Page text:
When we want to know why an agent intentionally behaved as she did, we do not desire a biophysical explanation, as if the person were simply biophysical flotsam and jetsam. Instead, we seek the reason she acted, the desires and beliefs that formed the practical syllogism that produced intentional conduct.3
But when law and the policymakers turn to science they expect scientific answers. The legitimate presumption of the law is that behaviors considered indicative of a “mental disorder” as classified by mental health professionals are somehow grounded in the scientific method. That is, the determination of whether a certain behavior is the result of an illness is made based upon empiricism and the tenets of experimentation and not through supposition or speculation. But the DSM and much of mental health research is not confined to mental diseases, biology, or even illnesses; rather “mental disorders” (and the legislative “mental abnormality”) are more constructions of convenience than of science.
Pedophiles and Illness
There has been much written and discussed about child predators. Indeed, it has even become entertainment in some respects, with prime time news shows strongly promoting shows where predators are “caught in the act.” Much of the scholastic debate has centered around the civil commitment and community monitoring of these offenders, but a more fundamental question has been neglected: Is pedophilia a mental illness? It is easy to fathom why some would think so; how else can we explain why someone would engage in such reprehensible conduct? But what scientific fact supports this conclusion? The answer is that there is little, if any, evidence that pedophilia is an illness in any traditional medical or scientific understanding. It is simply immoral conduct, and immoral conduct is the purview of criminal law, not medicine. Thus, the law should be free to make the criminal sanctions as heavy as constitutionally permissible but should refrain from achieving this end through the guise of civil commitment proceedings. Mental health professions should take to heart the fact that law has its own legitimate objectives (protecting society among many others) and the de facto lifetime commitment of sex offenders in psychiatric institutions has as much to do with its claim that such behaviors are mental disorders as the law’s failure to incapacitate them adequately though sufficient prison sentences.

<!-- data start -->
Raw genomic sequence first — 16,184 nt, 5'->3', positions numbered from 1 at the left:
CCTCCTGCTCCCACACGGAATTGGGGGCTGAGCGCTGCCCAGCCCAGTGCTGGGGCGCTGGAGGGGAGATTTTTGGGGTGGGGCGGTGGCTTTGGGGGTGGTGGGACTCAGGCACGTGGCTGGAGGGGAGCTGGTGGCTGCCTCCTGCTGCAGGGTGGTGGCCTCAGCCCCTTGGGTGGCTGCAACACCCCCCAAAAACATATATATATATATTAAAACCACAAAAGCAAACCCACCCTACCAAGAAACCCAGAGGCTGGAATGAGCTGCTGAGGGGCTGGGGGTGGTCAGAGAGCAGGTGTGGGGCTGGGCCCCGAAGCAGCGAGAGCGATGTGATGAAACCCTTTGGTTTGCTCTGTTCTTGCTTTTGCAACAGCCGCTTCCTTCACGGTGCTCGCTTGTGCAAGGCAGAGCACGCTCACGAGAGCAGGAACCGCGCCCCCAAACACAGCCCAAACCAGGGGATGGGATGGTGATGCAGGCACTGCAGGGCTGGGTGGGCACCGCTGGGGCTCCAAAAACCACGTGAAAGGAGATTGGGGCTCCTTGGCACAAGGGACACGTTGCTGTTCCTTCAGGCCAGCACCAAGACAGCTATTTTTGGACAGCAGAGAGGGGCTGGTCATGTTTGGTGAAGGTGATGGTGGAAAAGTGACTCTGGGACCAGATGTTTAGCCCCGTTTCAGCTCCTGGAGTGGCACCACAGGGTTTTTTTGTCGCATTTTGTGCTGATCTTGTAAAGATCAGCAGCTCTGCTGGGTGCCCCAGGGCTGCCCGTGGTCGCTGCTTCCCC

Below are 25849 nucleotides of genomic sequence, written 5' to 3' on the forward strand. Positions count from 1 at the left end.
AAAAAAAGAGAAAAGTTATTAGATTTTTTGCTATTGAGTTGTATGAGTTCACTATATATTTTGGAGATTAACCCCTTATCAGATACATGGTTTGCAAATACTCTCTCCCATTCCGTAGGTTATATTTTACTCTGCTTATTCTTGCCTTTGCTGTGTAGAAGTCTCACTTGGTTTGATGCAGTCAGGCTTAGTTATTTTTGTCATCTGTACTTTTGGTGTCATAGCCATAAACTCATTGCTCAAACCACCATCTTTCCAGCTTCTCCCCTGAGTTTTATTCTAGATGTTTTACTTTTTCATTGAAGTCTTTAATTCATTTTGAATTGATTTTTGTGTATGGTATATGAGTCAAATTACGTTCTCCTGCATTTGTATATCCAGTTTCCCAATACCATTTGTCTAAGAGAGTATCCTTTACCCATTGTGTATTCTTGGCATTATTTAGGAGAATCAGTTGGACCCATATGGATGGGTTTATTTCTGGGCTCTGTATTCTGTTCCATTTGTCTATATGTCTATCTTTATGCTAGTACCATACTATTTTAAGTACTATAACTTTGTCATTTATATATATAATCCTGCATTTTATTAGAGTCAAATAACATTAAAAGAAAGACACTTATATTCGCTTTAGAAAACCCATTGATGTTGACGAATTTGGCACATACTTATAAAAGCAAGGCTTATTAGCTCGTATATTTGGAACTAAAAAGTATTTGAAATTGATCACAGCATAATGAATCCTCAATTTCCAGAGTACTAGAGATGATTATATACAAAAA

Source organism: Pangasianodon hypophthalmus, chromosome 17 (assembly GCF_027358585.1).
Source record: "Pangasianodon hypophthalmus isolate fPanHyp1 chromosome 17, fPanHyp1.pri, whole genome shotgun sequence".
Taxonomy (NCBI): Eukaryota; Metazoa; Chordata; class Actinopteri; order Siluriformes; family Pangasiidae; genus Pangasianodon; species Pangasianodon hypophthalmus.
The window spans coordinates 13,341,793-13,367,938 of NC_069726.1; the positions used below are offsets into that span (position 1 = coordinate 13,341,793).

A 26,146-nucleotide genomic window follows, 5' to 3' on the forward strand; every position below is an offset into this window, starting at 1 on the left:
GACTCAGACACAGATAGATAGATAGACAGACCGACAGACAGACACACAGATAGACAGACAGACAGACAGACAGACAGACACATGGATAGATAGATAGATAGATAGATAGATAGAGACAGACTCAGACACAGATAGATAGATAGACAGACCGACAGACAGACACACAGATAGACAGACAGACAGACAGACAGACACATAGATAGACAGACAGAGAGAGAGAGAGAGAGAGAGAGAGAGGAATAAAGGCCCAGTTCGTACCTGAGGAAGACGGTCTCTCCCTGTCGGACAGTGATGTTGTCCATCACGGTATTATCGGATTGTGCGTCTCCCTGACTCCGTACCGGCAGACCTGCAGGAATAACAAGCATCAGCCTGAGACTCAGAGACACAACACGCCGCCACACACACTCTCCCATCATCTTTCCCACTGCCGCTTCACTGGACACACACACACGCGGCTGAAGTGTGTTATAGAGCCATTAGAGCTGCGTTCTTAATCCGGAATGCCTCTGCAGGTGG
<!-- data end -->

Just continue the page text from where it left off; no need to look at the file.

1. Kessler, R., et al. The Prevalence and Correlates of DSM-IV Intermittent Explosive Disorder in the National Comorbidity Survey Replication. 63 Archives of Gen. Psych 669 (2006).
2. See generally, Steven K. Erickson, "The Myth of Mental Disorder: Transsubstantive Behavior and Taxometric Psychiatry" (November 2, 2006). Yale University, School of Medicine Psychiatry Working Paper Available at SSRN: http://ssrn.com/abstract=942122.
3. Stephen J. Morse, Rationality and Responsibility, 74 S.Cal. L Rev 251, 242-43 (2000).